The 4 patients were treated for their leukemic complication based on the national protocol used in their respective countries of residence. In all cases, therapy consisted of the standard protocol for T-ALL as a function of cell characteristics. Assays for replication competent retrovirus in samples from the 4 patients were negative (15).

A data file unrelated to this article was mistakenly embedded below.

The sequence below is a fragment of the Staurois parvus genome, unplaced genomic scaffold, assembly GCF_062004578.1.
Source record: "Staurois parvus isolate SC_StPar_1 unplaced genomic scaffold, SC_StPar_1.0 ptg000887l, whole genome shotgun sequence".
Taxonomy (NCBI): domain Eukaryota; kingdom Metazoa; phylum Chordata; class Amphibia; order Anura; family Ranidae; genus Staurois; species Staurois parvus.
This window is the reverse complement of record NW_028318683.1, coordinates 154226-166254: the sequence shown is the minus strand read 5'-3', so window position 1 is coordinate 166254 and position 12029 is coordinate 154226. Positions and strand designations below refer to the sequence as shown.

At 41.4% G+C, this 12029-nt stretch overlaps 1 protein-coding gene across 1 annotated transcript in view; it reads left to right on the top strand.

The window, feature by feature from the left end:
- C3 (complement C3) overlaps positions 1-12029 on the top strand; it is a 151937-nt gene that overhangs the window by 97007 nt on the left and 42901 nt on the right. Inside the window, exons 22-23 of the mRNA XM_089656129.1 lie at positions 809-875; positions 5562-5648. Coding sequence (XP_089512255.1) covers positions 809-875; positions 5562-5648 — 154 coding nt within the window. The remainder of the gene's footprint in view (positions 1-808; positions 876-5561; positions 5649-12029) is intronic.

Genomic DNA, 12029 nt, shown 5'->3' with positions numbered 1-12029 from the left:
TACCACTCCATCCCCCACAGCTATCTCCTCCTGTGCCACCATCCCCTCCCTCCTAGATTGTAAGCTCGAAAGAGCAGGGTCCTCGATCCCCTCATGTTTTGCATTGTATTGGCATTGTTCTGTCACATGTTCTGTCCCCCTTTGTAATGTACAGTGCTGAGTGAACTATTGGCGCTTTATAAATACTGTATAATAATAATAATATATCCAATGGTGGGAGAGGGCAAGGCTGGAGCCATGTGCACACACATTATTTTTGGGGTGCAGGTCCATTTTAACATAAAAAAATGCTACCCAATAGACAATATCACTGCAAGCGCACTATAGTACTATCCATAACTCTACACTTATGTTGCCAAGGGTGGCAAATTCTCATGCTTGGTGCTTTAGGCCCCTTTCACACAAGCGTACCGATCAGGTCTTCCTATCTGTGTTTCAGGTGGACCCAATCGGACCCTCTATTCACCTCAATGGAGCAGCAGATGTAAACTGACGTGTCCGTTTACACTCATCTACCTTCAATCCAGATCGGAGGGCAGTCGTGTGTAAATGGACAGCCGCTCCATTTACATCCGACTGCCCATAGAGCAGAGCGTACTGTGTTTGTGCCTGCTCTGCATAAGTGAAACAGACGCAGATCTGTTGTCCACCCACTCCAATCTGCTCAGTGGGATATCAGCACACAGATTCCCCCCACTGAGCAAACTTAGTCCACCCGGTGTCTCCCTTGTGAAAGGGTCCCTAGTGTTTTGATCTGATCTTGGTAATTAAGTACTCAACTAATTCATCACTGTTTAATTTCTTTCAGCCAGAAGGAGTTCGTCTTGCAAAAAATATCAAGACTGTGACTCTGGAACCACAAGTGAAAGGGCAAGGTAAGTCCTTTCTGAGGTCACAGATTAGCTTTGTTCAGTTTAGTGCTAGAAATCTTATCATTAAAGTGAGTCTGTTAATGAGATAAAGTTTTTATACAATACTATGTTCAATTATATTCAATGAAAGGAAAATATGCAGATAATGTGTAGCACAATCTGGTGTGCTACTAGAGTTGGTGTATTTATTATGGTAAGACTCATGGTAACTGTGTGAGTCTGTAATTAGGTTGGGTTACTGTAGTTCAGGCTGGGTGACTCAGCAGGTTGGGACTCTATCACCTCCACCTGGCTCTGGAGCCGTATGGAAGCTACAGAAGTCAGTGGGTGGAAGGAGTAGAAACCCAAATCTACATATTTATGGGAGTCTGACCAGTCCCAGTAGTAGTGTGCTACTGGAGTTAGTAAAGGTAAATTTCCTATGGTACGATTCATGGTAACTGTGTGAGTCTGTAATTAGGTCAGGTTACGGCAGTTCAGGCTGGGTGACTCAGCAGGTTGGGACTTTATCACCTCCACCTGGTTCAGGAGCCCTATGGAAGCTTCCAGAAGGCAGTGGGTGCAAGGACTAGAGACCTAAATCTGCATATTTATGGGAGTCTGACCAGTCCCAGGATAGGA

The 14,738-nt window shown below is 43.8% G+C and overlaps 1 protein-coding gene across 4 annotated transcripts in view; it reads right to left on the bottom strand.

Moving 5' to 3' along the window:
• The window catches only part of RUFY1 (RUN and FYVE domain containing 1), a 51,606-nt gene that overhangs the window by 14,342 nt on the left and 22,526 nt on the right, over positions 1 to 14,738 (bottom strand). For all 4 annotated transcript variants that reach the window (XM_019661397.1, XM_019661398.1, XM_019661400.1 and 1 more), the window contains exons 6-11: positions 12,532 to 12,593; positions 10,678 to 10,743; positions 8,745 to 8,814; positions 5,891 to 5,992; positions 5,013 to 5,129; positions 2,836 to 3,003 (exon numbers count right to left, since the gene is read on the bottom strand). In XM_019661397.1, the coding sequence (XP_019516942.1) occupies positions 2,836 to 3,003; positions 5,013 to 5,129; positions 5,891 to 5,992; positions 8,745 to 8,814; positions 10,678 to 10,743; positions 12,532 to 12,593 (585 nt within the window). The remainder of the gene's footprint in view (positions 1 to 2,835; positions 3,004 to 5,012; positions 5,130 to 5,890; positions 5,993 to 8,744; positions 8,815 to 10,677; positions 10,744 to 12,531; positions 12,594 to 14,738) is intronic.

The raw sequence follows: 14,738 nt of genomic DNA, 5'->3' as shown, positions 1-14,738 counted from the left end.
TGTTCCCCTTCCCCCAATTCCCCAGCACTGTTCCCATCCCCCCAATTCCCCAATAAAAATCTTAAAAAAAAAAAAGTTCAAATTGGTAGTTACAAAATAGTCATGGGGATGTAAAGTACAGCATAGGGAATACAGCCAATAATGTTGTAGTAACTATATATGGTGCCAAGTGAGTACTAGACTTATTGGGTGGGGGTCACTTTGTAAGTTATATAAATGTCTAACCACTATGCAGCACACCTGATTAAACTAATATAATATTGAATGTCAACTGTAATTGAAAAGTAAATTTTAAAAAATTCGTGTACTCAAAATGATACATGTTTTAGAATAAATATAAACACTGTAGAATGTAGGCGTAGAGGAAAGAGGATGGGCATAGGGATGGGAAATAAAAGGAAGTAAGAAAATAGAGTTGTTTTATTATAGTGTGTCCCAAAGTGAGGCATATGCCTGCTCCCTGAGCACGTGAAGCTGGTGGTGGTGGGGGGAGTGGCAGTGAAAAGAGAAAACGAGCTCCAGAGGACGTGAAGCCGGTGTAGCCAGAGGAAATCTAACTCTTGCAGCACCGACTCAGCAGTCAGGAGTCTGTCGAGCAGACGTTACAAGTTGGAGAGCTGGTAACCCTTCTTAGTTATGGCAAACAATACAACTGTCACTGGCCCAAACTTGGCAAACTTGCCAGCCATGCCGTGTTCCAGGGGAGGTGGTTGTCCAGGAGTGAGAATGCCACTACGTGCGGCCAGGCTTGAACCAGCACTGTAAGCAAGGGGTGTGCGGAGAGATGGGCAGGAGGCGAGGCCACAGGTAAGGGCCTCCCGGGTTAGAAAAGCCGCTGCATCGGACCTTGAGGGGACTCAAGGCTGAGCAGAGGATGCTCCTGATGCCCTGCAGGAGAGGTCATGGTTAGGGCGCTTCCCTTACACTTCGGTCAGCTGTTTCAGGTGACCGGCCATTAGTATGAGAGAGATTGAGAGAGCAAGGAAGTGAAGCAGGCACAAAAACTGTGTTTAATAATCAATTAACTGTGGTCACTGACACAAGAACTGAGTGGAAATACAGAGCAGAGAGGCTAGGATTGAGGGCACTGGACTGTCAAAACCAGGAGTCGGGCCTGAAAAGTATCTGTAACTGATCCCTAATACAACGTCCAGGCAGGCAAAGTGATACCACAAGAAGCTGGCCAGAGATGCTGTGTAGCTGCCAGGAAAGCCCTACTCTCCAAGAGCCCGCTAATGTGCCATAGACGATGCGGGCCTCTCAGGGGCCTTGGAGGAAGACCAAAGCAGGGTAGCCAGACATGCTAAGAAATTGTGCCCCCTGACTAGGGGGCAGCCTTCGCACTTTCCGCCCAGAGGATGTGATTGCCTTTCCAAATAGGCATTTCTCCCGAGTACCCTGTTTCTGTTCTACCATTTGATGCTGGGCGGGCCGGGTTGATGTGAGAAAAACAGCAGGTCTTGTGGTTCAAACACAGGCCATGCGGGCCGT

Phenotypic characteristics of patients’ T cell clones. P7 lymphoblasts had an immature T cell phenotype i.e., CD5+, CD1+, CD3+, TCR αβ+, CD4, and CD8. The leukemic population was CD10TdTCD7low, which is unusual for primary T-ALL. For P10, peripheral blood and BM mononuclear blast cells expressed TdT, CD7, CD2, CD5, CD1, and CD10. TCR αβ and CD3 expression was low, while most of the cells were CD4CD8. Therefore, both the P7 and the P10 T-ALL had a late cortical T cell phenotype. The lympho­proliferations in P5, P7, and P10 differed from that of P4, which consisted of more mature T cells (5). Among the potential cofactors suspected to have contributed to leukemia development is the transgene IL2RG itself, which could represent a leukemogenic event. Surface expression of γc on patients’ blast cells was within the normal range and comparable to that of control peripheral blood T cells (Figure 1A). To further rule out an abnormal IL2RG signal through the activation of the specifically associated tyrosine kinase JAK3, phosphorylation status of JAK3 was analyzed. As shown in Figure 1B, no constitutive phosphorylation of JAK3 was observed in nonactivated P10 and P7 blast cells (5).